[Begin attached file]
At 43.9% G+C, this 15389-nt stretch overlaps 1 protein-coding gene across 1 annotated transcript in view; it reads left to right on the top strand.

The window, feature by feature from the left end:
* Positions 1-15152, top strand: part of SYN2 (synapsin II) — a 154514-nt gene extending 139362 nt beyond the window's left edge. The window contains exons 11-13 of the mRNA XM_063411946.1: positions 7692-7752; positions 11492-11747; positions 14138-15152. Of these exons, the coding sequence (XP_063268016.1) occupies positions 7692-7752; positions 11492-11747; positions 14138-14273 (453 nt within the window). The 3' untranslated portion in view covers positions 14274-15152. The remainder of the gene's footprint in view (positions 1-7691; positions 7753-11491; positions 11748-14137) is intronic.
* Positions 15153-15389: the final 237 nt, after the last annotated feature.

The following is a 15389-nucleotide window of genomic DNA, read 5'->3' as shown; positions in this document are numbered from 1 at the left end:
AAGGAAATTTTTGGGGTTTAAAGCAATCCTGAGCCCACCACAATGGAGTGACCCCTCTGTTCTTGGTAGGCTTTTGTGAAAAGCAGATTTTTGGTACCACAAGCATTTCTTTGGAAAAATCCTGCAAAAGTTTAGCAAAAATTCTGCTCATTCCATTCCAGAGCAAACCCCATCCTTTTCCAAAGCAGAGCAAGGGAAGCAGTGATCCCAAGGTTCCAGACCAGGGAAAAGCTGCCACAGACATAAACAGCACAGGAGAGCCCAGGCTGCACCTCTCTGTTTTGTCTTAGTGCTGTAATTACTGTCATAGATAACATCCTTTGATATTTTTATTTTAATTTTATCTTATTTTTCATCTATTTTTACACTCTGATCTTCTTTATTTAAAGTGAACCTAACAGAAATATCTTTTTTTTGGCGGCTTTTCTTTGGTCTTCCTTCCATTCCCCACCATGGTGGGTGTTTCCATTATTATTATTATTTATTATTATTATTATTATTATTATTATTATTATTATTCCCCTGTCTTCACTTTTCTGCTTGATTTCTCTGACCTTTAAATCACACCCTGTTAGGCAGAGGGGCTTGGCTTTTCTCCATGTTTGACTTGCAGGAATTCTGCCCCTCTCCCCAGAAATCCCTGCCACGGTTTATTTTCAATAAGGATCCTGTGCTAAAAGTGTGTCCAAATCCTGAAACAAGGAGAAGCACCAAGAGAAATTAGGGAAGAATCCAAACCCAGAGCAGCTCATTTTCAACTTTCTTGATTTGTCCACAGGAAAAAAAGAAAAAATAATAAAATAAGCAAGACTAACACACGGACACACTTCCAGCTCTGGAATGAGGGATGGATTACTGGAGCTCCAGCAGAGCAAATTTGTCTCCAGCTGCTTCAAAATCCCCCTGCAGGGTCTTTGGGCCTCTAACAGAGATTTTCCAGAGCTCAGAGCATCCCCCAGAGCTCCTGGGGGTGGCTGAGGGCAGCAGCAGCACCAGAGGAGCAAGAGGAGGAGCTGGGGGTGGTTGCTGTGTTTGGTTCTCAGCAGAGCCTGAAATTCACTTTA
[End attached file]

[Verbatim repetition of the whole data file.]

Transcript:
At 43.9% G+C, this 15389-nt stretch overlaps 1 protein-coding gene across 1 annotated transcript in view; it reads left to right on the top strand.

The window, feature by feature from the left end:
* Positions 1-15152, top strand: part of SYN2 (synapsin II) — a 154514-nt gene extending 139362 nt beyond the window's left edge. The window contains exons 11-13 of the mRNA XM_063411946.1: positions 7692-7752; positions 11492-11747; positions 14138-15152. Of these exons, the coding sequence (XP_063268016.1) occupies positions 7692-7752; positions 11492-11747; positions 14138-14273 (453 nt within the window). The 3' untranslated portion in view covers positions 14274-15152. The remainder of the gene's footprint in view (positions 1-7691; positions 7753-11491; positions 11748-14137) is intronic.
* Positions 15153-15389: the final 237 nt, after the last annotated feature.

The following is a 15389-nucleotide window of genomic DNA, read 5'->3' as shown; positions in this document are numbered from 1 at the left end:
AAGGAAATTTTTGGGGTTTAAAGCAATCCTGAGCCCACCACAATGGAGTGACCCCTCTGTTCTTGGTAGGCTTTTGTGAAAAGCAGATTTTTGGTACCACAAGCATTTCTTTGGAAAAATCCTGCAAAAGTTTAGCAAAAATTCTGCTCATTCCATTCCAGAGCAAACCCCATCCTTTTCCAAAGCAGAGCAAGGGAAGCAGTGATCCCAAGGTTCCAGACCAGGGAAAAGCTGCCACAGACATAAACAGCACAGGAGAGCCCAGGCTGCACCTCTCTGTTTTGTCTTAGTGCTGTAATTACTGTCATAGATAACATCCTTTGATATTTTTATTTTAATTTTATCTTATTTTTCATCTATTTTTACACTCTGATCTTCTTTATTTAAAGTGAACCTAACAGAAATATCTTTTTTTTGGCGGCTTTTCTTTGGTCTTCCTTCCATTCCCCACCATGGTGGGTGTTTCCATTATTATTATTATTTATTATTATTATTATTATTATTATTATTATTATTATTCCCCTGTCTTCACTTTTCTGCTTGATTTCTCTGACCTTTAAATCACACCCTGTTAGGCAGAGGGGCTTGGCTTTTCTCCATGTTTGACTTGCAGGAATTCTGCCCCTCTCCCCAGAAATCCCTGCCACGGTTTATTTTCAATAAGGATCCTGTGCTAAAAGTGTGTCCAAATCCTGAAACAAGGAGAAGCACCAAGAGAAATTAGGGAAGAATCCAAACCCAGAGCAGCTCATTTTCAACTTTCTTGATTTGTCCACAGGAAAAAAAGAAAAAATAATAAAATAAGCAAGACTAACACACGGACACACTTCCAGCTCTGGAATGAGGGATGGATTACTGGAGCTCCAGCAGAGCAAATTTGTCTCCAGCTGCTTCAAAATCCCCCTGCAGGGTCTTTGGGCCTCTAACAGAGATTTTCCAGAGCTCAGAGCATCCCCCAGAGCTCCTGGGGGTGGCTGAGGGCAGCAGCAGCACCAGAGGAGCAAGAGGAGGAGCTGGGGGTGGTTGCTGTGTTTGGTTCTCAGCAGAGCCTGAAATTCACTTTA